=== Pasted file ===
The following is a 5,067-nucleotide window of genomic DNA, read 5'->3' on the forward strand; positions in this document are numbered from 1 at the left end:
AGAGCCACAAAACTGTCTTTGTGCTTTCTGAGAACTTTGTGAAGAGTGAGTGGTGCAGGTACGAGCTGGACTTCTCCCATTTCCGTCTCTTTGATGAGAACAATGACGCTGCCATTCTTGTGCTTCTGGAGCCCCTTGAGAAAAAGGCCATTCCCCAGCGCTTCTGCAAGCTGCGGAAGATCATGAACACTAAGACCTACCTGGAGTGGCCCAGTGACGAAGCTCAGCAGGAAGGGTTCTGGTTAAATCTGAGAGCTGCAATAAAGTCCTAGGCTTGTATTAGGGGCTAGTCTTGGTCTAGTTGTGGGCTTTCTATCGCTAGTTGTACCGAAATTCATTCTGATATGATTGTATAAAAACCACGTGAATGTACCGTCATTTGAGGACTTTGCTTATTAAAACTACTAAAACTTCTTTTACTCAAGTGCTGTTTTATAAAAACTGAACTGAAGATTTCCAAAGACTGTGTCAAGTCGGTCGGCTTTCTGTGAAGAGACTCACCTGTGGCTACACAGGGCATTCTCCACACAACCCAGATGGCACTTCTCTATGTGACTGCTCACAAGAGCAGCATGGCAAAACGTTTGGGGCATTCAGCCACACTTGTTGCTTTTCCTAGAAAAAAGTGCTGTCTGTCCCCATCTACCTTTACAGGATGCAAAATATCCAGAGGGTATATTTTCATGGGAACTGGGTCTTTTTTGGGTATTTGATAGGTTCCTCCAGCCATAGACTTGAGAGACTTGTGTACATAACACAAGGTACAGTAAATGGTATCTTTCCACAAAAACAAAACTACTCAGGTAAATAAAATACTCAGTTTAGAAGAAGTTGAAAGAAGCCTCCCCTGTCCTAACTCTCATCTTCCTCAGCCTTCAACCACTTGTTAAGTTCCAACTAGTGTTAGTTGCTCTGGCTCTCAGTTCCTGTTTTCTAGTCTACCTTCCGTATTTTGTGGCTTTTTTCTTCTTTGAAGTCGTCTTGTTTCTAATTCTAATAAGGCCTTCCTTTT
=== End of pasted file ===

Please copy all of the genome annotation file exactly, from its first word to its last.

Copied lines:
The following is a 5,067-nucleotide window of genomic DNA, read 5'->3' on the forward strand; positions in this document are numbered from 1 at the left end:
AGAGCCACAAAACTGTCTTTGTGCTTTCTGAGAACTTTGTGAAGAGTGAGTGGTGCAGGTACGAGCTGGACTTCTCCCATTTCCGTCTCTTTGATGAGAACAATGACGCTGCCATTCTTGTGCTTCTGGAGCCCCTTGAGAAAAAGGCCATTCCCCAGCGCTTCTGCAAGCTGCGGAAGATCATGAACACTAAGACCTACCTGGAGTGGCCCAGTGACGAAGCTCAGCAGGAAGGGTTCTGGTTAAATCTGAGAGCTGCAATAAAGTCCTAGGCTTGTATTAGGGGCTAGTCTTGGTCTAGTTGTGGGCTTTCTATCGCTAGTTGTACCGAAATTCATTCTGATATGATTGTATAAAAACCACGTGAATGTACCGTCATTTGAGGACTTTGCTTATTAAAACTACTAAAACTTCTTTTACTCAAGTGCTGTTTTATAAAAACTGAACTGAAGATTTCCAAAGACTGTGTCAAGTCGGTCGGCTTTCTGTGAAGAGACTCACCTGTGGCTACACAGGGCATTCTCCACACAACCCAGATGGCACTTCTCTATGTGACTGCTCACAAGAGCAGCATGGCAAAACGTTTGGGGCATTCAGCCACACTTGTTGCTTTTCCTAGAAAAAAGTGCTGTCTGTCCCCATCTACCTTTACAGGATGCAAAATATCCAGAGGGTATATTTTCATGGGAACTGGGTCTTTTTTGGGTATTTGATAGGTTCCTCCAGCCATAGACTTGAGAGACTTGTGTACATAACACAAGGTACAGTAAATGGTATCTTTCCACAAAAACAAAACTACTCAGGTAAATAAAATACTCAGTTTAGAAGAAGTTGAAAGAAGCCTCCCCTGTCCTAACTCTCATCTTCCTCAGCCTTCAACCACTTGTTAAGTTCCAACTAGTGTTAGTTGCTCTGGCTCTCAGTTCCTGTTTTCTAGTCTACCTTCCGTATTTTGTGGCTTTTTTCTTCTTTGAAGTCGTCTTGTTTCTAATTCTAATAAGGCCTTCCTTTT